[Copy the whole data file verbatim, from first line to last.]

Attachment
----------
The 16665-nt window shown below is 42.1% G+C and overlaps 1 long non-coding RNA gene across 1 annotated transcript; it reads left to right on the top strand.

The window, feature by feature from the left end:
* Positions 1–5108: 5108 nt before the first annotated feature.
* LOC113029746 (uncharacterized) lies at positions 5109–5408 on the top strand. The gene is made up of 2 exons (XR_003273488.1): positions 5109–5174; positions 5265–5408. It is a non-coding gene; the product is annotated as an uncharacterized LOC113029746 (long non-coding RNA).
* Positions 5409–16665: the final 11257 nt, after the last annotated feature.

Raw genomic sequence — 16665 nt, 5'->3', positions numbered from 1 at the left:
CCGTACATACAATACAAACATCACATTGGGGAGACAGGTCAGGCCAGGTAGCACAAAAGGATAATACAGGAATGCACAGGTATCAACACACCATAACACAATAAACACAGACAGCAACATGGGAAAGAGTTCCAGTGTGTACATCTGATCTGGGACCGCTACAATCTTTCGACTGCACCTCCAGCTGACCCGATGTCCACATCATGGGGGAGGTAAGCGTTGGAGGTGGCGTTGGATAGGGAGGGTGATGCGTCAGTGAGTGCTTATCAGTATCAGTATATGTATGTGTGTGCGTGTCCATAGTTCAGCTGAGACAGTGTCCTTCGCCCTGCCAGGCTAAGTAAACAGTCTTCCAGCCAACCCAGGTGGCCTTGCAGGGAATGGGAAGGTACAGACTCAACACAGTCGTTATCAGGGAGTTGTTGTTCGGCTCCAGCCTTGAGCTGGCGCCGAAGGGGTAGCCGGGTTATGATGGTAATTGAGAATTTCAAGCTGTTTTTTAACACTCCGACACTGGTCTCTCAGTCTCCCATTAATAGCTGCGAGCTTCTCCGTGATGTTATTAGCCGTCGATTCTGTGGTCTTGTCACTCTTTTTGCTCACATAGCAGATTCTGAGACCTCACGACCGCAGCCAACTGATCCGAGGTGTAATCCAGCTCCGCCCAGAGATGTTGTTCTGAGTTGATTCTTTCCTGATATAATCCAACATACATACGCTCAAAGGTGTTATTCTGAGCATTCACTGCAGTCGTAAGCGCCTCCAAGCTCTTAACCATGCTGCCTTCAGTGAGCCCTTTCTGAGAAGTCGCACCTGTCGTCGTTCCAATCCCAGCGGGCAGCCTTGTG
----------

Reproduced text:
The 16665-nt window shown below is 42.1% G+C and overlaps 1 long non-coding RNA gene across 1 annotated transcript; it reads left to right on the top strand.

The window, feature by feature from the left end:
* Positions 1–5108: 5108 nt before the first annotated feature.
* LOC113029746 (uncharacterized) lies at positions 5109–5408 on the top strand. The gene is made up of 2 exons (XR_003273488.1): positions 5109–5174; positions 5265–5408. It is a non-coding gene; the product is annotated as an uncharacterized LOC113029746 (long non-coding RNA).
* Positions 5409–16665: the final 11257 nt, after the last annotated feature.

Raw genomic sequence — 16665 nt, 5'->3', positions numbered from 1 at the left:
CCGTACATACAATACAAACATCACATTGGGGAGACAGGTCAGGCCAGGTAGCACAAAAGGATAATACAGGAATGCACAGGTATCAACACACCATAACACAATAAACACAGACAGCAACATGGGAAAGAGTTCCAGTGTGTACATCTGATCTGGGACCGCTACAATCTTTCGACTGCACCTCCAGCTGACCCGATGTCCACATCATGGGGGAGGTAAGCGTTGGAGGTGGCGTTGGATAGGGAGGGTGATGCGTCAGTGAGTGCTTATCAGTATCAGTATATGTATGTGTGTGCGTGTCCATAGTTCAGCTGAGACAGTGTCCTTCGCCCTGCCAGGCTAAGTAAACAGTCTTCCAGCCAACCCAGGTGGCCTTGCAGGGAATGGGAAGGTACAGACTCAACACAGTCGTTATCAGGGAGTTGTTGTTCGGCTCCAGCCTTGAGCTGGCGCCGAAGGGGTAGCCGGGTTATGATGGTAATTGAGAATTTCAAGCTGTTTTTTAACACTCCGACACTGGTCTCTCAGTCTCCCATTAATAGCTGCGAGCTTCTCCGTGATGTTATTAGCCGTCGATTCTGTGGTCTTGTCACTCTTTTTGCTCACATAGCAGATTCTGAGACCTCACGACCGCAGCCAACTGATCCGAGGTGTAATCCAGCTCCGCCCAGAGATGTTGTTCTGAGTTGATTCTTTCCTGATATAATCCAACATACATACGCTCAAAGGTGTTATTCTGAGCATTCACTGCAGTCGTAAGCGCCTCCAAGCTCTTAACCATGCTGCCTTCAGTGAGCCCTTTCTGAGAAGTCGCACCTGTCGTCGTTCCAATCCCAGCGGGCAGCCTTGTG